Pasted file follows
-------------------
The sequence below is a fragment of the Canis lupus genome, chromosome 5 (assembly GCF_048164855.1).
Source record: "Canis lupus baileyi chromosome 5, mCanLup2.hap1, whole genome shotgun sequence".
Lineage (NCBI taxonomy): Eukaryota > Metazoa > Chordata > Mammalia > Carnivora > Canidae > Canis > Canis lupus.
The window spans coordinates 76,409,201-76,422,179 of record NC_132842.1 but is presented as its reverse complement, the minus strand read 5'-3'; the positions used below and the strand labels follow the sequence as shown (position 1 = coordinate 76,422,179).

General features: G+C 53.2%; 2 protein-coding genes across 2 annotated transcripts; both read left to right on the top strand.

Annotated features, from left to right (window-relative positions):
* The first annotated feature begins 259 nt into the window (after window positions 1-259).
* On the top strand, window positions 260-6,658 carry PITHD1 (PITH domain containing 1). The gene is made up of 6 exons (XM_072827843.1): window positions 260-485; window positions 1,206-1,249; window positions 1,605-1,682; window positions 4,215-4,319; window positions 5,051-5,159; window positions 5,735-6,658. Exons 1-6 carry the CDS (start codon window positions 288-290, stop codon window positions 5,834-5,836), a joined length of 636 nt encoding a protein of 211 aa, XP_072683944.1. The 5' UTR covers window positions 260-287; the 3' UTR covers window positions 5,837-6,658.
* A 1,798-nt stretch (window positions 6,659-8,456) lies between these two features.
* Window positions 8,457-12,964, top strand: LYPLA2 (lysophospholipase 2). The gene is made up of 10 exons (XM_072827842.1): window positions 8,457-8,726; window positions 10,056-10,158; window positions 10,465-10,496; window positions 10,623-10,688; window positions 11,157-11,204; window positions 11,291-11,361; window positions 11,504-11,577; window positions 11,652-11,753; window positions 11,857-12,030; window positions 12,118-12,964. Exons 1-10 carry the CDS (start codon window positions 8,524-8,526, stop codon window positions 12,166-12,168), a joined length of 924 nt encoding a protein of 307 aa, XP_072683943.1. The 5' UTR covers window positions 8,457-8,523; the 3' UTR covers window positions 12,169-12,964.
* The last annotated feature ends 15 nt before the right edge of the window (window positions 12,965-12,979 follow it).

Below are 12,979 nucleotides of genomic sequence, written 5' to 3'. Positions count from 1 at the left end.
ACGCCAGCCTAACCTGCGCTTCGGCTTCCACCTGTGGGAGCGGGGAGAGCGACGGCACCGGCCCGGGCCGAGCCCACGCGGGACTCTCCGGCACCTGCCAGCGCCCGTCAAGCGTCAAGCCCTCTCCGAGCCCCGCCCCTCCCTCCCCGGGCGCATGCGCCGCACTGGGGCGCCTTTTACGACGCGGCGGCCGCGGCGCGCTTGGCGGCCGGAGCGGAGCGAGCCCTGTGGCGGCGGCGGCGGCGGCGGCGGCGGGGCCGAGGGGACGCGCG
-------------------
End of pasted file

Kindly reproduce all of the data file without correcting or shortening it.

The sequence below is a fragment of the Canis lupus genome, chromosome 5 (assembly GCF_048164855.1).
Source record: "Canis lupus baileyi chromosome 5, mCanLup2.hap1, whole genome shotgun sequence".
Lineage (NCBI taxonomy): Eukaryota > Metazoa > Chordata > Mammalia > Carnivora > Canidae > Canis > Canis lupus.
The window spans coordinates 76,409,201-76,422,179 of record NC_132842.1 but is presented as its reverse complement, the minus strand read 5'-3'; the positions used below and the strand labels follow the sequence as shown (position 1 = coordinate 76,422,179).

General features: G+C 53.2%; 2 protein-coding genes across 2 annotated transcripts; both read left to right on the top strand.

Annotated features, from left to right (window-relative positions):
* The first annotated feature begins 259 nt into the window (after window positions 1-259).
* On the top strand, window positions 260-6,658 carry PITHD1 (PITH domain containing 1). The gene is made up of 6 exons (XM_072827843.1): window positions 260-485; window positions 1,206-1,249; window positions 1,605-1,682; window positions 4,215-4,319; window positions 5,051-5,159; window positions 5,735-6,658. Exons 1-6 carry the CDS (start codon window positions 288-290, stop codon window positions 5,834-5,836), a joined length of 636 nt encoding a protein of 211 aa, XP_072683944.1. The 5' UTR covers window positions 260-287; the 3' UTR covers window positions 5,837-6,658.
* A 1,798-nt stretch (window positions 6,659-8,456) lies between these two features.
* Window positions 8,457-12,964, top strand: LYPLA2 (lysophospholipase 2). The gene is made up of 10 exons (XM_072827842.1): window positions 8,457-8,726; window positions 10,056-10,158; window positions 10,465-10,496; window positions 10,623-10,688; window positions 11,157-11,204; window positions 11,291-11,361; window positions 11,504-11,577; window positions 11,652-11,753; window positions 11,857-12,030; window positions 12,118-12,964. Exons 1-10 carry the CDS (start codon window positions 8,524-8,526, stop codon window positions 12,166-12,168), a joined length of 924 nt encoding a protein of 307 aa, XP_072683943.1. The 5' UTR covers window positions 8,457-8,523; the 3' UTR covers window positions 12,169-12,964.
* The last annotated feature ends 15 nt before the right edge of the window (window positions 12,965-12,979 follow it).

Below are 12,979 nucleotides of genomic sequence, written 5' to 3'. Positions count from 1 at the left end.
ACGCCAGCCTAACCTGCGCTTCGGCTTCCACCTGTGGGAGCGGGGAGAGCGACGGCACCGGCCCGGGCCGAGCCCACGCGGGACTCTCCGGCACCTGCCAGCGCCCGTCAAGCGTCAAGCCCTCTCCGAGCCCCGCCCCTCCCTCCCCGGGCGCATGCGCCGCACTGGGGCGCCTTTTACGACGCGGCGGCCGCGGCGCGCTTGGCGGCCGGAGCGGAGCGAGCCCTGTGGCGGCGGCGGCGGCGGCGGCGGCGGGGCCGAGGGGACGCGCG